The Basics of 1031 Exchanges

Better serve your clients’ needs by knowing the ins and outs of the 1031 exchange and who can benefit from them.

April 1, 2008

This excerpt is from Understanding 1031 Tax-Free Exchanges 2nd Edition, by Thomas J. Mahlum, DREI, ABR®, CRS®.

What Is a Tax-Free Exchange?

A tax-free exchange is a method of selling a capital asset, like real estate, according to certain prescribed rules and procedures in such a manner that all or most of the capital gains taxes will be deferred to the future. It may help to think that the taxpayer is not selling a capital asset but is reorganizing his or her investments. Congress decided this reorganization was not a taxable event if conducted in accordance with certain rules.

History and Evolution of the Tax-Free Exchange

Anyone familiar with tax-free exchanges of 20 or more years ago is amazed at the number and simplicity of exchanges being performed today. The history of tax-free exchanges dates back to the 1920s.

1921–1928: The first tax-free exchanges were executed. (This is not a new concept: It has just improved over time.) These exchanges involved two parties who traded/swapped properties.

1954: Congress passed Section 1031 of the Internal Revenue Code, giving the name to 1031. This was a rewrite or codification/reorganization of all the laws affecting exchanges, including court decisions on this subject.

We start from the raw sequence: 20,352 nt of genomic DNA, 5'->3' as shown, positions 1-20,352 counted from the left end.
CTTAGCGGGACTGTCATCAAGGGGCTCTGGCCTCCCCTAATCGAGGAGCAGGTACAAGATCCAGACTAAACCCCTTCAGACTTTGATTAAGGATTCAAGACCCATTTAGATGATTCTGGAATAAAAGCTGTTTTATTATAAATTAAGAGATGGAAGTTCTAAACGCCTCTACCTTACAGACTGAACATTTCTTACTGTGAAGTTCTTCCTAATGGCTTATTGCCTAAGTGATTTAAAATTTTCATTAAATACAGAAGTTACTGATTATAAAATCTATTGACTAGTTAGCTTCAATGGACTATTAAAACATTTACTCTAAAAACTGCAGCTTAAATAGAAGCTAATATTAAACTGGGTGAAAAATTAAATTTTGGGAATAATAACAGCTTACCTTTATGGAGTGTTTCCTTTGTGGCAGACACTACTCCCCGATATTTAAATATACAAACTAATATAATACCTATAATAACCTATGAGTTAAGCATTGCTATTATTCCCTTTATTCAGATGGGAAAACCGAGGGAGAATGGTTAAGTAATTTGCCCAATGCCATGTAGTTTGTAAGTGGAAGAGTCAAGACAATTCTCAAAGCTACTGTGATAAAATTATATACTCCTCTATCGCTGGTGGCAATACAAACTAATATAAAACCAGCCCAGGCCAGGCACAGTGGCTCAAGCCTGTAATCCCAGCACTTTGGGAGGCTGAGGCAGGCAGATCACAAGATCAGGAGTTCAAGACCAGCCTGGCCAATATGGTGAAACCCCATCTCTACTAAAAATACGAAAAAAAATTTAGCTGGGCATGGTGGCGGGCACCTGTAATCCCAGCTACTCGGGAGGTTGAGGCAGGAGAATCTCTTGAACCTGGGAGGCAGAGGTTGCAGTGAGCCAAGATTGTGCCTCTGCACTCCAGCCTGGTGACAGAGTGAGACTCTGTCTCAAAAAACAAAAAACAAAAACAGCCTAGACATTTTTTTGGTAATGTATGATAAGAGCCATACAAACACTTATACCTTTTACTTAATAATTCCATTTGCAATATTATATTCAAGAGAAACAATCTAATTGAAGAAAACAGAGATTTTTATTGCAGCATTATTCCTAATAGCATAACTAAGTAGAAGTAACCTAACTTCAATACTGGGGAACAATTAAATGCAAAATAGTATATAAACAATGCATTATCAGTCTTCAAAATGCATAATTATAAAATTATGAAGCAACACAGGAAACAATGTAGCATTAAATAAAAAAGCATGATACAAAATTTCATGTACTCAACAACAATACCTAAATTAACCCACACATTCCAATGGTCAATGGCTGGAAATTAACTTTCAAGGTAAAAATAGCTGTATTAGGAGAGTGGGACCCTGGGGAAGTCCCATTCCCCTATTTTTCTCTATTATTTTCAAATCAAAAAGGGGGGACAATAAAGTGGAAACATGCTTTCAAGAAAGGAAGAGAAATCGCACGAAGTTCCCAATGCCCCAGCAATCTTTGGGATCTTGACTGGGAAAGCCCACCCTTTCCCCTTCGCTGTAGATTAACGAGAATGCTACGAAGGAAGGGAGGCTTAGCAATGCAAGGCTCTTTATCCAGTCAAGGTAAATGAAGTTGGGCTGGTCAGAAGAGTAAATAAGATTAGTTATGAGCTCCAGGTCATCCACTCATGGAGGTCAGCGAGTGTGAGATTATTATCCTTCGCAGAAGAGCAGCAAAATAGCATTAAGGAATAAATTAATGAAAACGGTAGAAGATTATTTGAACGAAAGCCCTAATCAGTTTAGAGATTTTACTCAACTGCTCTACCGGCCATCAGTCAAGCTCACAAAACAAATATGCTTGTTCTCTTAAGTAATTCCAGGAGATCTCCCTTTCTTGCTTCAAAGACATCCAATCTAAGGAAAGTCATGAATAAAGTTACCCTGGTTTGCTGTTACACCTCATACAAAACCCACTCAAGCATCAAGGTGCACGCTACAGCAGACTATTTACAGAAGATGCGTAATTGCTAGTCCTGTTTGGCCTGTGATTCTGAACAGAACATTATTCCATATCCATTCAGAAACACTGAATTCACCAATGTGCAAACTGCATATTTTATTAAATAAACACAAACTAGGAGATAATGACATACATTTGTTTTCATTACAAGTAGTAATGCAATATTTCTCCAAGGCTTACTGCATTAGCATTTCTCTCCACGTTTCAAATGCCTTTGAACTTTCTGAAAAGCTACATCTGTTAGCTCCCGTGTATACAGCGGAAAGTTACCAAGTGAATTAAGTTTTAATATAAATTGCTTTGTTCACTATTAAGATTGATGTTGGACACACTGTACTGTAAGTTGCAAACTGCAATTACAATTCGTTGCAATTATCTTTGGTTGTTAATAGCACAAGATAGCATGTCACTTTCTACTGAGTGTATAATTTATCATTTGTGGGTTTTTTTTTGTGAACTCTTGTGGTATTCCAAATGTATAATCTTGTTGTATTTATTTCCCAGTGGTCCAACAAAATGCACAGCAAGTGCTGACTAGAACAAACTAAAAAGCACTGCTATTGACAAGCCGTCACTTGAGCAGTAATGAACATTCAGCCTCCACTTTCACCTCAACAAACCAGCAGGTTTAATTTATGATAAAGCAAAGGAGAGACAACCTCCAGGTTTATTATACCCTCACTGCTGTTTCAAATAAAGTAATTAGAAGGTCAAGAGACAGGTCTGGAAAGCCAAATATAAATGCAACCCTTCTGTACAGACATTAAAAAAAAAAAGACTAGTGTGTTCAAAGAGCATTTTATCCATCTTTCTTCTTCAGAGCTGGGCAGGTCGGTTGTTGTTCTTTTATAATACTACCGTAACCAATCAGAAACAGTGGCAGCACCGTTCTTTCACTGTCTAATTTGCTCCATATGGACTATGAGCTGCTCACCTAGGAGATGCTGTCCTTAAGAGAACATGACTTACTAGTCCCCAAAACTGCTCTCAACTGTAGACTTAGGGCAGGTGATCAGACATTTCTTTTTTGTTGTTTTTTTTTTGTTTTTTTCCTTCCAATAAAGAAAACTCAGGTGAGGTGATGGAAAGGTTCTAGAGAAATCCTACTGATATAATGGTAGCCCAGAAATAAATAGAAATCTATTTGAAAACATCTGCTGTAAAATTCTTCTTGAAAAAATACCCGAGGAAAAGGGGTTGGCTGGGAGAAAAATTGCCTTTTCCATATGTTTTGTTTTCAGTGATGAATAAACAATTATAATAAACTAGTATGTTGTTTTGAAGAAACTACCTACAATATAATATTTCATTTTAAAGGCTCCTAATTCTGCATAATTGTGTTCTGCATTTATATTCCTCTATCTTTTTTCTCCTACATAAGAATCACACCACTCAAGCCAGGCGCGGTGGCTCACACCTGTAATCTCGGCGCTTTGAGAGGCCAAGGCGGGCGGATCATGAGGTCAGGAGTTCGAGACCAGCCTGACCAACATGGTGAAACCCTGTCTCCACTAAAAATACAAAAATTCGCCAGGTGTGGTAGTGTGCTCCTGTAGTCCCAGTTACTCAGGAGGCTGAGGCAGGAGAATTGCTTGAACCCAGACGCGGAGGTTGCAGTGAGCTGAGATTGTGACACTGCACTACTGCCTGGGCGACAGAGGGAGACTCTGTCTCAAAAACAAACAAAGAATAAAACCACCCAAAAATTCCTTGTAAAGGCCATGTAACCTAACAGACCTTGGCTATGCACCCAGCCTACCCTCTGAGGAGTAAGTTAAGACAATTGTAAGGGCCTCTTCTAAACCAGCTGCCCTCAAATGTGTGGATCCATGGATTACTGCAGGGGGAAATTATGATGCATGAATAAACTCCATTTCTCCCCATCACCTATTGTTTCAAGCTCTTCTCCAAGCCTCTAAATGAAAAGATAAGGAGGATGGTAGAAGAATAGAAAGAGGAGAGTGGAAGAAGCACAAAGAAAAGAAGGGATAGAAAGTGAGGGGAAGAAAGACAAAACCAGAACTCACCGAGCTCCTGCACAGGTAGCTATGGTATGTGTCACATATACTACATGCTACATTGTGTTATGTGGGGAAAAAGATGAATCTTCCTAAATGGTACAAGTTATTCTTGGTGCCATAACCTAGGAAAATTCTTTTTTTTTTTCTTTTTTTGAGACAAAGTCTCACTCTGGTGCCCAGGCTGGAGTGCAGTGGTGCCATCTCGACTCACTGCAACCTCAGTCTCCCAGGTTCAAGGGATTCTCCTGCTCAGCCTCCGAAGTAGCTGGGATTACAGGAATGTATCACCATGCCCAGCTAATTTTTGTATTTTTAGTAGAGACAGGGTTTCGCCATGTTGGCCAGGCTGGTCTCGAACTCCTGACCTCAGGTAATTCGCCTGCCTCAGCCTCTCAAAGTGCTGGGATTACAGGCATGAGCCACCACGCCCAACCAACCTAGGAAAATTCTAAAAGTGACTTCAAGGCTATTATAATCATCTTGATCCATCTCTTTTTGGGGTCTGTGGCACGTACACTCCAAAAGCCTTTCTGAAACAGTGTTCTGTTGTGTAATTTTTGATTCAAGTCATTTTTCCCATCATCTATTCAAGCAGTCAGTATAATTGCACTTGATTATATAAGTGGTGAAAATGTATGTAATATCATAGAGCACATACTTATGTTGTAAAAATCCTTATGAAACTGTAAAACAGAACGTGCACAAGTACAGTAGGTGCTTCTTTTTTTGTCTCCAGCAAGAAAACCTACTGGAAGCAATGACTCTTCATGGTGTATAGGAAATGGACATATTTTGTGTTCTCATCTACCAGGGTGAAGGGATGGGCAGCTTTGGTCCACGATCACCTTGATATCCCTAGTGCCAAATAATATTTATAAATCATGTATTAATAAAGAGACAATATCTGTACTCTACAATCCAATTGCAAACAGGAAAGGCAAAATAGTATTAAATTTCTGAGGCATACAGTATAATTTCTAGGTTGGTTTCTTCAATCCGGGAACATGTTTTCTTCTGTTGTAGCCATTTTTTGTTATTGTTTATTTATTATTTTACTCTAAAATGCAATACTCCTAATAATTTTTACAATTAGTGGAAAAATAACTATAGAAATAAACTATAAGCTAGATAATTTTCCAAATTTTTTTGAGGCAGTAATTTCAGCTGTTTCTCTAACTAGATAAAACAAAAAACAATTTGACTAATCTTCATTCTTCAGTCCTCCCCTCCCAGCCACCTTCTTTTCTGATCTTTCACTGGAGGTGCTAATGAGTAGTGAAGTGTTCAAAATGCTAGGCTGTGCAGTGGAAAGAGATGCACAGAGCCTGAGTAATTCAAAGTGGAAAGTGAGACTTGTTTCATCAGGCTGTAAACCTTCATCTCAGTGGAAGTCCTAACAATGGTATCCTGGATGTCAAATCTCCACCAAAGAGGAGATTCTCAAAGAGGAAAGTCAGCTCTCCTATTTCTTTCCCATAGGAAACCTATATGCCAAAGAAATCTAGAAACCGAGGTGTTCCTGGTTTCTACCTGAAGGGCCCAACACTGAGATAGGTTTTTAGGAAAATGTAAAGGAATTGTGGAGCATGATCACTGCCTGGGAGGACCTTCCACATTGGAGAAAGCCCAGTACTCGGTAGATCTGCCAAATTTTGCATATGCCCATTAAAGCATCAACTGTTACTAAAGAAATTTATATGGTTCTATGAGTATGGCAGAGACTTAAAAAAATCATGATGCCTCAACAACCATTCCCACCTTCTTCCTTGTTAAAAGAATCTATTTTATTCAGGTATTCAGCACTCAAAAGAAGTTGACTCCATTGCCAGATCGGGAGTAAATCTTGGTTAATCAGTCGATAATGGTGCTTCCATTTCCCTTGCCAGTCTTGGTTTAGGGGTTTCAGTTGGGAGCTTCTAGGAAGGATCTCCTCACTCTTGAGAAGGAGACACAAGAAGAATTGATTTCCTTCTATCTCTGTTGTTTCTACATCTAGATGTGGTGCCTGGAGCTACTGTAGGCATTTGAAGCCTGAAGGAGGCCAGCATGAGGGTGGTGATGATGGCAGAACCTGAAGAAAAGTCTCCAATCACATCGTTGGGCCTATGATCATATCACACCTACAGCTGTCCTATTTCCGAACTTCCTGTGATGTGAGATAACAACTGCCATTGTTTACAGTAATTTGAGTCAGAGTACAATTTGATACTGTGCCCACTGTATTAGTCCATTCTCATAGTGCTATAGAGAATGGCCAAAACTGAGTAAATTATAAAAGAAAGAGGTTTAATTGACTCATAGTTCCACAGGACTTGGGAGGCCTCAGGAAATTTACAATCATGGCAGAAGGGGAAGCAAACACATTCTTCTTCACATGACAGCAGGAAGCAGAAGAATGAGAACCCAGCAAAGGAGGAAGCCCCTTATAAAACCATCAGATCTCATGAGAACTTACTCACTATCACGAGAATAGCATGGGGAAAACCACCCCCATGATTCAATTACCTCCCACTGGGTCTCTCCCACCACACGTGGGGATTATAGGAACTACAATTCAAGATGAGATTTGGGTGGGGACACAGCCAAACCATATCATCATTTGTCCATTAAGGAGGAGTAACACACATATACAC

The pertinent wording of the law follows:

“No gain or loss shall be recognized [in other words, no taxes have to be paid and no losses can be taken at the time of the exchange] on the exchange of property held for productive use in trade or business, or for investment, if such property is exchanged solely for property of like kind which is to be held for productive use in trade or business or for investment.” — Section 1031 Internal Revenue Code<

Why Would a Client Want to Exchange?

The following is a list of possible reasons why your client may want to exchange:

  • The client is determined to sell for some or any reason (age of neighborhood or maintenance expenses or whatever).
  • The client is tired of residential rentals and wants commercial or vacant land.
  • The client wants to switch into faster-appreciating investments.
  • The client wants to get rid of appreciated non-income-producing vacant land and buy income-producing investments.
  • Federal and state capital gain taxes can exceed 22 percent on the capital gain.
  • The client sells fully depreciated property and buys a more valuable property, thus creating a new tax shelter.
  • The client wants to leverage up his or her investments.
  • The client wants to defer payment of tax liability to take advantage of the “time value of money.”
  • The client wants to rearrange his or her holdings in anticipation of death.
  • The client mistakenly thinks that selling is the only way to secure much needed cash.
  • The client wants his or her investment property to be near his or her principal residence.

On What Properties are 1031 Tax-Free Exchanges Allowed?

Tax-free exchanges “are” allowed by the IRS on:

  • Property held for the productive use in trade or business.
  • Investment property

Tax-free exchanges “are not” allowed by the IRS on:

  • Personal residences, second homes, and time-shares purchased for personal use.
  • Inventory property (property held primarily for sale).

Thomas J. Mahlum, DREI, ABR®, CRS®, is the author of Understanding 1031 Tax-Free Exchanges 2nd Edition.